On May 10th, our colleagues from the Manitoba Human Rights Commission challenged all of the human rights commissions across the country to honour “Jordan’s Principle Implementation Day” by tweeting or posting a picture with a bear on social media.
The response was great. Some of the Commissions even shared pictures from schools or community groups that also responded to the challenge.
It was a nice way to celebrate and add a bit of levity to a very serious issue.
Jordan’s Principle states that when a child requires health services, those services should be delivered by the government of first contact. If needed, they can later seek repayment from the other jurisdiction.
As the First Nations Child & Family Caring Society of Canada’s website explains:
“Jordan’s Principle is a child-first principle named in memory of Jordan River Anderson. Jordan was a First Nations child from Norway House Cree Nation in Manitoba. Born with complex medical needs, Jordan spent more than two years unnecessarily in hospital while the Province of Manitoba and the federal government argued over who should pay for his at home care. Jordan died in hospital at the age of five years old, never having spent a day in a family home.”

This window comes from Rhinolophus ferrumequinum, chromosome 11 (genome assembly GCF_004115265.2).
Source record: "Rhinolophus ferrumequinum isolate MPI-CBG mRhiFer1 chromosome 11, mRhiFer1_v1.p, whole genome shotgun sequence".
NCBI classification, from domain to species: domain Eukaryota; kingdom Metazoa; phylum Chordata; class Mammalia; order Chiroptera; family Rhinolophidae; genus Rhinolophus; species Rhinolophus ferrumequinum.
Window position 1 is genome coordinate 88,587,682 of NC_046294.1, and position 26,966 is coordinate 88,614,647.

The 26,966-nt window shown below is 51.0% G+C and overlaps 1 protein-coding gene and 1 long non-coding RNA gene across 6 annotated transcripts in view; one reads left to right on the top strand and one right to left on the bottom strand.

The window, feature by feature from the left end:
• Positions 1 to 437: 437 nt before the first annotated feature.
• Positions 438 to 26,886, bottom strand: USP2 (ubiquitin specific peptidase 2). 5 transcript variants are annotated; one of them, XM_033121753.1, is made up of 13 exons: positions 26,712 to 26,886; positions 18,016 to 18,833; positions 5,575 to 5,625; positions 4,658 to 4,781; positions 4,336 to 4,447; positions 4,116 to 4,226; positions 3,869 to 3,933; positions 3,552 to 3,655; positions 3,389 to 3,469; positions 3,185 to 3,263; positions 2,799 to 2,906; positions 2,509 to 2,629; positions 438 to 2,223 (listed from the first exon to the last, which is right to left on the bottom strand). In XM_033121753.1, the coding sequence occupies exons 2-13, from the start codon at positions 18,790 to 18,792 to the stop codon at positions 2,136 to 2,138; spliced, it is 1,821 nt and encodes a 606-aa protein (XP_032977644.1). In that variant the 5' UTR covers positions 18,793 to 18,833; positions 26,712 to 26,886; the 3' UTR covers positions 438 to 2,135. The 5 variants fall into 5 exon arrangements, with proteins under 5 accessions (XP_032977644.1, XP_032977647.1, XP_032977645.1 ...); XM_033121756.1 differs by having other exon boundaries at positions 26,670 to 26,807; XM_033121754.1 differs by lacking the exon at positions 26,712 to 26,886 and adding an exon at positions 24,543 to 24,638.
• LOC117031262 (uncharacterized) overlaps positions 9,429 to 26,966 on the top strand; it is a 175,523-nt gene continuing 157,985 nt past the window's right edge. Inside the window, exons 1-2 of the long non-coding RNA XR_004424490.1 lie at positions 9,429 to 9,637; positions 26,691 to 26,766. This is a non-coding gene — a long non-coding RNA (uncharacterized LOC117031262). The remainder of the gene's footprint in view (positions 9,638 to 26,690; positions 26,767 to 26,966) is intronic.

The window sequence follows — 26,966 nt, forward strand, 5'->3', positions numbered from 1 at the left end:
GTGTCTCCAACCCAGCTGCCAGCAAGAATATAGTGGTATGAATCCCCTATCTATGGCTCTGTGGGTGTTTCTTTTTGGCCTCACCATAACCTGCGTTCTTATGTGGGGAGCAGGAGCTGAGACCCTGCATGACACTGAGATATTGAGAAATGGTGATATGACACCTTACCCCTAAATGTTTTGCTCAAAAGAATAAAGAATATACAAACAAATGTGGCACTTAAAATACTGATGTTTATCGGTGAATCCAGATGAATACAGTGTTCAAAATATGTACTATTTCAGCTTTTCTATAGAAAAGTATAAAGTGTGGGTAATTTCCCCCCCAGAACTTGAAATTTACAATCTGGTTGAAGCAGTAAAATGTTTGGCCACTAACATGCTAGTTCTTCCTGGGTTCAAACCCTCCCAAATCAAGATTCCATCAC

While health services are generally a provincial responsibility, services on First Nations reserves fall under federal jurisdiction. But most people don’t know about jurisdictional issues, policy or law.
The purpose of Jordan’s Principle is to ensure that health services are delivered in a timely manner, so that the health and well-being of young people and their families are not compromised because of bureaucratic jurisdictional disputes.
The federal government confirmed in May 2016 that it is committed to providing the necessary resources to fully implement Jordan's Principle. This is something to celebrate, because jurisdiction should not be a barrier when a child needs help. Sometimes, though, the “devil is in the details.” Those of us involved in human rights will need to watch carefully to make sure that concrete actions follow the nice words.
It also made those of us at the Canadian Human Rights Commission wonder: What would happen if all services were to take a “Jordan’s Principle” approach?
The Commission has already begun to undertake substantial changes to put people at the centre and to help people to navigate their way through the complaint process. We are also reaching out to other human rights commissions to see if we can help to sort out things like jurisdiction when it is unclear.
Would it make it easier for people to access their human rights if we applied Jordan’s Principle?
At the Commission we believe so and are starting to think more broadly about Jordan River Anderson, his legacy, and how it can inspire us to provide more accessible services.